The other component of risk that people must cover is the risk represented by the uncertainty of the length of life, which means that people must aim even higher when setting their savings goals. Administrators of large pension plans can rely on retirees living on average only the average life expectancy of employees who reach retirement age. The average life expectancy for someone reaching age 66 is currently 82, and 66 is currently the age workers are eligible for full Social Security benefits, making it a baseline reasonable. Based on these assumptions, the average term of retirement would be 18 years and pension plans should only be funded to the extent necessary to cover the cost of this average term of retirement.
However, people don’t know how long they’re going to live, so they need to oversave to make sure they don’t run out of money before their time runs out. This need to oversave is independent of the first need, so the need to oversave is compounded, that is, an individual needs to save enough to cover the cost of living well beyond the average life expectancy and the amount of savings target at retirement age should be large enough to ensure with a reasonably high level of certainty that the actual amount available at retirement is at least the minimum necessary for survival.
A popular estimate of the retirement term that people should plan for is 30 years. Saving enough to cover the cost of a 30-year retirement is a much bigger burden than saving for an 18-year retirement, but planning for a shorter retirement exposes people to tremendous risk. It also exposes taxpayers to tremendous risk, as people who outlive their savings will no doubt require some form of public assistance to make ends meet and are likely to become wards of the state when they become physically unable to care. of themselves.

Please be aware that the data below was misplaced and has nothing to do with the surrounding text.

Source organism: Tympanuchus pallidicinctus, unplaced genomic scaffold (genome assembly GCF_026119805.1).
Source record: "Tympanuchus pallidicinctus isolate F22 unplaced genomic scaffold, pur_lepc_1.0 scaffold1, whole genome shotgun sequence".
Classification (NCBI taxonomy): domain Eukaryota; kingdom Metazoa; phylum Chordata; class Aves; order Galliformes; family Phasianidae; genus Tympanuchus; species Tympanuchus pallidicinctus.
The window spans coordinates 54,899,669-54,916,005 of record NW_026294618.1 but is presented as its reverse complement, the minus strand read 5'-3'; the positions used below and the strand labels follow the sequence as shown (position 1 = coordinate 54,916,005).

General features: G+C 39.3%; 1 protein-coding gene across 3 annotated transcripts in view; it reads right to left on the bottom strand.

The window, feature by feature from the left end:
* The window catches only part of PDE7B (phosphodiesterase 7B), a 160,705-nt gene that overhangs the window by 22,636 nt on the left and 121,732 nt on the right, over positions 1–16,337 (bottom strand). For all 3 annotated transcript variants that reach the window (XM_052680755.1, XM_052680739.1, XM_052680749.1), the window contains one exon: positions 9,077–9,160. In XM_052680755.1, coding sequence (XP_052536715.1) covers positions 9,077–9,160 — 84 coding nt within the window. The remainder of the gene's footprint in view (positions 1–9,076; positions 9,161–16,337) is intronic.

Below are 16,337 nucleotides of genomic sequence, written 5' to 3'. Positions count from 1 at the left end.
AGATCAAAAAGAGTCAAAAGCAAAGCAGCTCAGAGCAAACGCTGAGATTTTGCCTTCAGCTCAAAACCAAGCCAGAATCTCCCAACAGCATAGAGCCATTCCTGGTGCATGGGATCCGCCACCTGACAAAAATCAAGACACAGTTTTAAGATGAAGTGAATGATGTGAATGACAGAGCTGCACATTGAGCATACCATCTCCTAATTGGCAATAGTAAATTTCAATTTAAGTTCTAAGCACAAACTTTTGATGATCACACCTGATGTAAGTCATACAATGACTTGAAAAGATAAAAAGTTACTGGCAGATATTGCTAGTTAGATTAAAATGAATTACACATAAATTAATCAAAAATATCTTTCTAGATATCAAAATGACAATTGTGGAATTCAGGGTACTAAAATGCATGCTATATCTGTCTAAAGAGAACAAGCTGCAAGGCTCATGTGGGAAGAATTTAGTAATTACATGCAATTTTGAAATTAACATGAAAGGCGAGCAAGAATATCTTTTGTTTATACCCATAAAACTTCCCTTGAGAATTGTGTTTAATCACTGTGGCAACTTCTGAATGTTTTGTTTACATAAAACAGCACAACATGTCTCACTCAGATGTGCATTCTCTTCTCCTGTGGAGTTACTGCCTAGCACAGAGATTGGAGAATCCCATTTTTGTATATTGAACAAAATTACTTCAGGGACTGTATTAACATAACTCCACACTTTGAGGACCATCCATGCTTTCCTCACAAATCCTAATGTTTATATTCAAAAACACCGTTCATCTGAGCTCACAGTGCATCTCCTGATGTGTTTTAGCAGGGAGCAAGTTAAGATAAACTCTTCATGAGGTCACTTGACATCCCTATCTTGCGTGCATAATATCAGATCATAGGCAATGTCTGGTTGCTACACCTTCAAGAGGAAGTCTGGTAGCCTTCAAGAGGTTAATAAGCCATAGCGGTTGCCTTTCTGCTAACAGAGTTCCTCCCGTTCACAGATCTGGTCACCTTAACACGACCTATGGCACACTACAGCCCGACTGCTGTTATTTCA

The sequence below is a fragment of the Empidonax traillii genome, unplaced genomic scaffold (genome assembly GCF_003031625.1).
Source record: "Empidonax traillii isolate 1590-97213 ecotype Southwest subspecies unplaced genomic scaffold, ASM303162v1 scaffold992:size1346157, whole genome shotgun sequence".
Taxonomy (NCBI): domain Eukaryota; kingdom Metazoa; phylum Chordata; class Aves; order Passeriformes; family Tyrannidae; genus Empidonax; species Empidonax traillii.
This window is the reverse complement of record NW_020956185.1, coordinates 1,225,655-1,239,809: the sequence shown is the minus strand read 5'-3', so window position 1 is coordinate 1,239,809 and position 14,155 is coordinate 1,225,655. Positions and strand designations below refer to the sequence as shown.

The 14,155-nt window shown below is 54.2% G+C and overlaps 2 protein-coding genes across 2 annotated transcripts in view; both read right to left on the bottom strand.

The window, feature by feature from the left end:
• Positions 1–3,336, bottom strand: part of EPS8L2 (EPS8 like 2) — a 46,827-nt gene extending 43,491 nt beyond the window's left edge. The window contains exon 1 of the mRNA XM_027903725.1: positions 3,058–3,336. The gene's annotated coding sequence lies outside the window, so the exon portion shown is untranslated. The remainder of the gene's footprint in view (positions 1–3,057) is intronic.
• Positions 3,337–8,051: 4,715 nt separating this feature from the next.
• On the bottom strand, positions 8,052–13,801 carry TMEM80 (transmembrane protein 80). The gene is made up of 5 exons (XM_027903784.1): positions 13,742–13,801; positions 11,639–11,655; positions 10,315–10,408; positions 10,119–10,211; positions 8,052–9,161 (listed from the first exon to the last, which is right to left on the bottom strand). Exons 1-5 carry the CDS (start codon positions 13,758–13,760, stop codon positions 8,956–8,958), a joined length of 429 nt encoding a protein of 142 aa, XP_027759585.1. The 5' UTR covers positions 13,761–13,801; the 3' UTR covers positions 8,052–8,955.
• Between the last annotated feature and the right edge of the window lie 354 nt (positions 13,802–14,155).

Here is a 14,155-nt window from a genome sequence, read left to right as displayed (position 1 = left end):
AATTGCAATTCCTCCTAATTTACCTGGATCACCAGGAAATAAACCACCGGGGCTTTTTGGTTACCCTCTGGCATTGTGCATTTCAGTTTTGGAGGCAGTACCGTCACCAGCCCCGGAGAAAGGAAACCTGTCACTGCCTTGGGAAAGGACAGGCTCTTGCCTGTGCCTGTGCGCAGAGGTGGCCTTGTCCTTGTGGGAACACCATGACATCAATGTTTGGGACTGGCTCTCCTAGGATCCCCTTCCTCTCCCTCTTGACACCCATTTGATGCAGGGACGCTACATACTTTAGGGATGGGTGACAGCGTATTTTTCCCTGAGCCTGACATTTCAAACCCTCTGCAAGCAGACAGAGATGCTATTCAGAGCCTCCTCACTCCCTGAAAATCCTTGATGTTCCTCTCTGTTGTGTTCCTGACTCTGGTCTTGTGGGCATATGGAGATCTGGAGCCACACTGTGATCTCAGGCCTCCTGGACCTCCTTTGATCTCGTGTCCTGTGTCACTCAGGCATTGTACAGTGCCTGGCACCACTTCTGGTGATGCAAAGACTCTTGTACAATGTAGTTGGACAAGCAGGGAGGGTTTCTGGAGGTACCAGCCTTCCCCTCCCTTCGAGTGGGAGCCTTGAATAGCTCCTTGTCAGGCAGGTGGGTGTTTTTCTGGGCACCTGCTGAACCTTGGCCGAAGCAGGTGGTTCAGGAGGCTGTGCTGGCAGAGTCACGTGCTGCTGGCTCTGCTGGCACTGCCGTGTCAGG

A person who bases their retirement savings on living to age 96, but only lives to age 82, will have given up many pleasures in life, such as travel, good food, and better vehicles, that they might otherwise have enjoyed. But many people simply do not have the level of income required to support the savings rate needed to accumulate the wealth required to hedge against the downside of terminal wealth dispersion and the possibility of living well beyond the average life expectancy. For them it is not a question of wasted consumption, it is a question of going through life with the knowledge that they are likely to spend their golden years living in abject poverty and that this will be their reward for 40 or 50 years of hard work. . And it gets worse!